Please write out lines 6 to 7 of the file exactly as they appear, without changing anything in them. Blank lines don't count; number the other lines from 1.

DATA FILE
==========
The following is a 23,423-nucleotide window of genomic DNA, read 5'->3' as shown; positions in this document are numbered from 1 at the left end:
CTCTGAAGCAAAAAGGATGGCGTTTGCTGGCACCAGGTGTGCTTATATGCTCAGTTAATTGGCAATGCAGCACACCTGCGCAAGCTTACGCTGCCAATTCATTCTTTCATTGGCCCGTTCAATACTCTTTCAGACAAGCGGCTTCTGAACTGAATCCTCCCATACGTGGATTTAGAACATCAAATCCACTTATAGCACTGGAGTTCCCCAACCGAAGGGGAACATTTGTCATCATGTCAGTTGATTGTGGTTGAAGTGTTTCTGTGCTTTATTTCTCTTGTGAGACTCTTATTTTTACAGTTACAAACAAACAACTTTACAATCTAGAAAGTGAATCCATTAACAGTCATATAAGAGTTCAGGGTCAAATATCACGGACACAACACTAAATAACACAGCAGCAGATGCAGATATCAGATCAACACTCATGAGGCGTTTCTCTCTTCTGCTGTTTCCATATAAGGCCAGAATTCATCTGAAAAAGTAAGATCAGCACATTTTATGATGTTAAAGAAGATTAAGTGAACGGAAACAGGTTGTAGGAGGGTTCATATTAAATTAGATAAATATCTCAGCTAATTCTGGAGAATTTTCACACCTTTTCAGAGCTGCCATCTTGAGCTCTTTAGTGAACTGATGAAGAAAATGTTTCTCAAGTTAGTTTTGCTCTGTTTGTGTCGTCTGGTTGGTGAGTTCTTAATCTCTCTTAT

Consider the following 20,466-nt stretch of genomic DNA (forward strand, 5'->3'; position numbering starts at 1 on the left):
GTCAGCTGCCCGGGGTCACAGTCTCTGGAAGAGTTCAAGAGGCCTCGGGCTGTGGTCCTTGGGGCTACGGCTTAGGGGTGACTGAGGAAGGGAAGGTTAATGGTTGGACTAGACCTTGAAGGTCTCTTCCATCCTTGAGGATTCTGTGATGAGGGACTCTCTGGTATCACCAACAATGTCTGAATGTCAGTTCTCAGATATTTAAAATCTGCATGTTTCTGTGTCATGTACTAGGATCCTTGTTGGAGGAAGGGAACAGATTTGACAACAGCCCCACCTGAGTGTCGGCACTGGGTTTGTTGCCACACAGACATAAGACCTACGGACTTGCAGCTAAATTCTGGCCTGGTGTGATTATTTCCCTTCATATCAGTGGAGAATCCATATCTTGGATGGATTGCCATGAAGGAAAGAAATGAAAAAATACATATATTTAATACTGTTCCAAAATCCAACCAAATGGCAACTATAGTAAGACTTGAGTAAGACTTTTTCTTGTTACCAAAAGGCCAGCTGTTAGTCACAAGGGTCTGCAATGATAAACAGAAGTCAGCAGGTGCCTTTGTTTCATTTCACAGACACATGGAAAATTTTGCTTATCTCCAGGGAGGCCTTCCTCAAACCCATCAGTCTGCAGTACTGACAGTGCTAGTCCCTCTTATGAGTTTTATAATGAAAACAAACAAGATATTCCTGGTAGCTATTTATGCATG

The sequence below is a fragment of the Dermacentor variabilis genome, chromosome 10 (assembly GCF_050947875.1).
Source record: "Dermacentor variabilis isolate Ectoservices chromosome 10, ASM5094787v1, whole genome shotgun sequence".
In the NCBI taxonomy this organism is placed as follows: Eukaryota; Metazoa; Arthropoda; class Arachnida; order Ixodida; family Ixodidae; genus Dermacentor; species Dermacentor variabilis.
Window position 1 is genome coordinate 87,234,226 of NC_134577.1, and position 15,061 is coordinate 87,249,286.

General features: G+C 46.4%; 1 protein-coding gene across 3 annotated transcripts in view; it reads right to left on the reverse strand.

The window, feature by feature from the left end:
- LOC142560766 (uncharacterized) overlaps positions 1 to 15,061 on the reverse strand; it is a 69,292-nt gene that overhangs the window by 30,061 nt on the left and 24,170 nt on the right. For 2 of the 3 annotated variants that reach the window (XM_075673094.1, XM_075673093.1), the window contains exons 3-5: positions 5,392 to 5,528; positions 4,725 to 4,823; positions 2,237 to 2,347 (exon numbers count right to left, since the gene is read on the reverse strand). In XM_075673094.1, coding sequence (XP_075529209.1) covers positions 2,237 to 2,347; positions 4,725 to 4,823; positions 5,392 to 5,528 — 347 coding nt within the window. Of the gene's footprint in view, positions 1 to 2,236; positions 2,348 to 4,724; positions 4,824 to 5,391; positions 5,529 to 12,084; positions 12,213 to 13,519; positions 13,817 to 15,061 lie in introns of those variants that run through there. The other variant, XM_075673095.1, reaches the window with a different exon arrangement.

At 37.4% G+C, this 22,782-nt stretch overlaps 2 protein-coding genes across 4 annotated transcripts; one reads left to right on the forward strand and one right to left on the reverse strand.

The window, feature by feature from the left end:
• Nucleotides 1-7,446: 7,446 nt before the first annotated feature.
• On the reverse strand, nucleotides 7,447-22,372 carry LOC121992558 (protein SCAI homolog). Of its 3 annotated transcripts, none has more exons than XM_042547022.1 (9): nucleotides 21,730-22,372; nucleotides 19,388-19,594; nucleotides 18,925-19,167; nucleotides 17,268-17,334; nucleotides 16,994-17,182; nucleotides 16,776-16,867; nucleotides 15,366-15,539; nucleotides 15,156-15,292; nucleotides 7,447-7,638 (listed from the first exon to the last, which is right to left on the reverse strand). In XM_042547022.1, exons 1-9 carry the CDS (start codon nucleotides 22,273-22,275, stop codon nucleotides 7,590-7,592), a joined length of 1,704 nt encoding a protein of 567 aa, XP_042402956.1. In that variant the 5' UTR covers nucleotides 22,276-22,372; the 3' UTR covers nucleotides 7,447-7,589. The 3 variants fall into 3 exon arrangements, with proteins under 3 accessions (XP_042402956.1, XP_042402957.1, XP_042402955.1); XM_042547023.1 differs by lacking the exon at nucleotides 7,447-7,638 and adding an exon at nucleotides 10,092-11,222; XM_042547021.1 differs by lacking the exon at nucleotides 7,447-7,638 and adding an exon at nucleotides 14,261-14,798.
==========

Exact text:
Source record: "Dermacentor variabilis isolate Ectoservices chromosome 10, ASM5094787v1, whole genome shotgun sequence".
In the NCBI taxonomy this organism is placed as follows: Eukaryota; Metazoa; Arthropoda; class Arachnida; order Ixodida; family Ixodidae; genus Dermacentor; species Dermacentor variabilis.